Co-founder and COO Shivangi Shah adds, “We hope that the next generation of geniuses will embrace STEM and apply it to the world around them. We want them to believe they can change the world.”

Each box includes a narrative story and activity cards to explain topic and activities in a fun, engaging way, and three or more activities and experiments in each box.  Each monthly kit is “designed in a way that puts each genius in the driver's seat to solve the challenge at hand, with minimal help from adults.”

Extending the Benefits

Pipa and Shah have also added a social benefit component to their sales. For each box sold, Genius Box Inc. will donate $1.00 to a partner nonprofit. December’s partner organization is Connecticut-based ManyMentors, which connects middle and high schools students interested in the S.T.E.M. fields with near age peer mentors via interactive, engaging workshops and a highly innovative online platform.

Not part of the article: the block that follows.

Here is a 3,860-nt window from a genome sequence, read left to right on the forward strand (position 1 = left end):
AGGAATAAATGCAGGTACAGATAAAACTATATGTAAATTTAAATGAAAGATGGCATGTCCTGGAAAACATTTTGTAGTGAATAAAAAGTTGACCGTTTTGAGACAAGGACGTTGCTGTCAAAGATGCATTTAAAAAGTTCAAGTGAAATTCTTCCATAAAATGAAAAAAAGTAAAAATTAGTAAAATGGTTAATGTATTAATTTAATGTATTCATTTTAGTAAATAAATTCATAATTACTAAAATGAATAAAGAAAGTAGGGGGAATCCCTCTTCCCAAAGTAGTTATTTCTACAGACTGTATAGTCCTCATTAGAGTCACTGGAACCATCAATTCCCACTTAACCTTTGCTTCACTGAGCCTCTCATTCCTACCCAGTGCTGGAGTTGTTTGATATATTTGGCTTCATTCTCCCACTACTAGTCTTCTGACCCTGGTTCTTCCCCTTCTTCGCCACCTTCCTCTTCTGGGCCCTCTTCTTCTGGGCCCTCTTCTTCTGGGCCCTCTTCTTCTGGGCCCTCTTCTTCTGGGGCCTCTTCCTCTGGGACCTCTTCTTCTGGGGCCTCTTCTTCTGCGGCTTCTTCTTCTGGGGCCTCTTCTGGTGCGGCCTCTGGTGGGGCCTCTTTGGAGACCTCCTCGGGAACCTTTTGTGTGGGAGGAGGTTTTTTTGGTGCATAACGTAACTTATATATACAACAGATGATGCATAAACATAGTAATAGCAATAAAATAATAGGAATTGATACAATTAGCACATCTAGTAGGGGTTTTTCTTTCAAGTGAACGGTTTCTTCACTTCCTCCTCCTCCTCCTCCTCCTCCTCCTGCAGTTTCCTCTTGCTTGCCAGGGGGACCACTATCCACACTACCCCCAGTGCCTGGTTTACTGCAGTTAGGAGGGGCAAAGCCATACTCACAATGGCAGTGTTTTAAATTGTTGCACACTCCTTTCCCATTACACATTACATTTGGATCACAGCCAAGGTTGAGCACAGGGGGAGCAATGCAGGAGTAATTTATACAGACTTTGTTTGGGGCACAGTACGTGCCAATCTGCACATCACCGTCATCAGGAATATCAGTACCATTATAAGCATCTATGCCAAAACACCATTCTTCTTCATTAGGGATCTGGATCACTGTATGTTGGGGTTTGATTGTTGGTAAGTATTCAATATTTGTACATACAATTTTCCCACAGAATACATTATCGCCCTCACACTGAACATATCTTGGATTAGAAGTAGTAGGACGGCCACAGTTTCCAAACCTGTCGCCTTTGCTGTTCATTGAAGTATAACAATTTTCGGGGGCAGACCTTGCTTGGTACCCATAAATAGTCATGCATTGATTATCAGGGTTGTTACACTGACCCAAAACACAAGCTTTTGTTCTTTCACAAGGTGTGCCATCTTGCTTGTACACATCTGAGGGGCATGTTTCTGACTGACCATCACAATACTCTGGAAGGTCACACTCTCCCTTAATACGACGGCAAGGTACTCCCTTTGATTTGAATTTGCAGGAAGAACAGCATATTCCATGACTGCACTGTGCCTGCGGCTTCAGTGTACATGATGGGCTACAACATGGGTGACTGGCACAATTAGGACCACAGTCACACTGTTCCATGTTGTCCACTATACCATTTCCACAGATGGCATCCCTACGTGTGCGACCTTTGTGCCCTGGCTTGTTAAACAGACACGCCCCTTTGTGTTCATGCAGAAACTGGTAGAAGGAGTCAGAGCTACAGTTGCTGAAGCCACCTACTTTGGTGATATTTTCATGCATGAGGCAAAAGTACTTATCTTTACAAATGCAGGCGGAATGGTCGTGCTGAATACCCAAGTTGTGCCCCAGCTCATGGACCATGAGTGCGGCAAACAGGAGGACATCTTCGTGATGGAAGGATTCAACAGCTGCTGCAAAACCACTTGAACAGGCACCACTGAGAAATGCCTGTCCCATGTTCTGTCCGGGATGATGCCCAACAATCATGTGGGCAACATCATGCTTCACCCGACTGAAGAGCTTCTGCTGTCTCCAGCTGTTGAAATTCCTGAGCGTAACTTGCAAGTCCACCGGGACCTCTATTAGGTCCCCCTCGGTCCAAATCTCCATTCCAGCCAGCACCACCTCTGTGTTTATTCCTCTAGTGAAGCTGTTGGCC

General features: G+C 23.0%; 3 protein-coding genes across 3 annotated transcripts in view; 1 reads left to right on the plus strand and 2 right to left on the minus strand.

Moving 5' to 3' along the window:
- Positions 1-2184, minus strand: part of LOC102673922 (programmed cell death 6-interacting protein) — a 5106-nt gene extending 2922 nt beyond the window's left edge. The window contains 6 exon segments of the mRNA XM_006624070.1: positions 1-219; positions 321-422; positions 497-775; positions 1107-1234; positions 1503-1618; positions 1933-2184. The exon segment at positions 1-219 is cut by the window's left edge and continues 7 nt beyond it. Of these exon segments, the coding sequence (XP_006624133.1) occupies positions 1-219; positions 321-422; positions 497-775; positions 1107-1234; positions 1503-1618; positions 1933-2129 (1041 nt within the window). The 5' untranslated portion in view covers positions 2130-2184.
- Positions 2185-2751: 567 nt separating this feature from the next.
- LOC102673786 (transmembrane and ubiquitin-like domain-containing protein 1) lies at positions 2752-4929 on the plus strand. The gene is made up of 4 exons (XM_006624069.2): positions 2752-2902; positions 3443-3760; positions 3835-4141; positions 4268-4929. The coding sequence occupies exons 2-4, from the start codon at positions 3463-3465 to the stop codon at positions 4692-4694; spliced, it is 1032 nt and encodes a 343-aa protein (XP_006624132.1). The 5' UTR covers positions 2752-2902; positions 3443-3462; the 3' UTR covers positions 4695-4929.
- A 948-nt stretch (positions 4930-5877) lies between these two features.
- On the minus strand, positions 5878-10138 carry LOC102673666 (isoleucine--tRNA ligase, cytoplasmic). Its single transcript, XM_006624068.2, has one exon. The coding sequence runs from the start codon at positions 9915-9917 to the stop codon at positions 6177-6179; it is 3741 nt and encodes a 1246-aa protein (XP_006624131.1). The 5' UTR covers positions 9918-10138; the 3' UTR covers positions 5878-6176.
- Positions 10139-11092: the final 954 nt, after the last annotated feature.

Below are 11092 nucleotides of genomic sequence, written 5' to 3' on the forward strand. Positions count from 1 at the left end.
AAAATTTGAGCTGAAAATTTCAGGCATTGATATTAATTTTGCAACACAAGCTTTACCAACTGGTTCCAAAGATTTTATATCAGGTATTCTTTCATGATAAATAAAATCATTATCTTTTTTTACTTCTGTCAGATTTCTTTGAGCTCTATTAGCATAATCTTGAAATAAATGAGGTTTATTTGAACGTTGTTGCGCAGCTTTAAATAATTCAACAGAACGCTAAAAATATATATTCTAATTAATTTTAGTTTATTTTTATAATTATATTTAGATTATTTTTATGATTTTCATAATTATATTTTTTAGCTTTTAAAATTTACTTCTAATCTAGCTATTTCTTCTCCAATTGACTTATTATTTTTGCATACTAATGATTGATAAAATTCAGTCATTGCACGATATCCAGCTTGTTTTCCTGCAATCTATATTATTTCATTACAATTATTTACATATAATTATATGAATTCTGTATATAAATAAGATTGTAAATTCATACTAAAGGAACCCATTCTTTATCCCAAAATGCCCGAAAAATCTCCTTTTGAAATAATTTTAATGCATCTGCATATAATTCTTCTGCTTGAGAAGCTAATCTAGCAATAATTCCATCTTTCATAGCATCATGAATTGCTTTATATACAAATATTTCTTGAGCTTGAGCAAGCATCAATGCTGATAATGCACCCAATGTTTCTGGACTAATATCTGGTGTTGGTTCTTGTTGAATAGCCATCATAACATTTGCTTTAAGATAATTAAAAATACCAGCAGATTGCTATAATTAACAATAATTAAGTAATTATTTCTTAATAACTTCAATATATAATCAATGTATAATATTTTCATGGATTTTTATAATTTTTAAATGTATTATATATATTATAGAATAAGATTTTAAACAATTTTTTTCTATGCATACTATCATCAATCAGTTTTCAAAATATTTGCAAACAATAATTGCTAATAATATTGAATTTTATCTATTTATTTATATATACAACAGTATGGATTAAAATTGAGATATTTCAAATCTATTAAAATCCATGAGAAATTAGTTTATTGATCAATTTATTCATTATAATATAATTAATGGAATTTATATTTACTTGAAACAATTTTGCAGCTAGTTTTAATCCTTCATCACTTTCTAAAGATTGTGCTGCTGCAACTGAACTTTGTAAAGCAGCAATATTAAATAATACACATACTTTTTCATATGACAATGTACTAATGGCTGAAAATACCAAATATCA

Genius Box is also among the first social benefit corporations in the state of Connecticut, allowing the company to pursue an expanded mission that embraces societal good along with profits.  Legislation creating the new designation was approved by the state legislature earlier this year, and took effect in October.

The company’s website explains “We want to provide an experience that inspires, encourages, and empowers kids to think big. To be curious. To experiment. To make mistakes. To explore new topics. Overall, to be the change makers and problem-solvers of tomorrow, today.”  Aiming directly at its target audience, the site invites, “Adventure on, geniuses. Your monthly mystery awaits.”

The company is currently shipping only within the United States, and offers free shipping.  More information about Genius Box is available at

Photo:  Kate Pipa and Shivangi Shah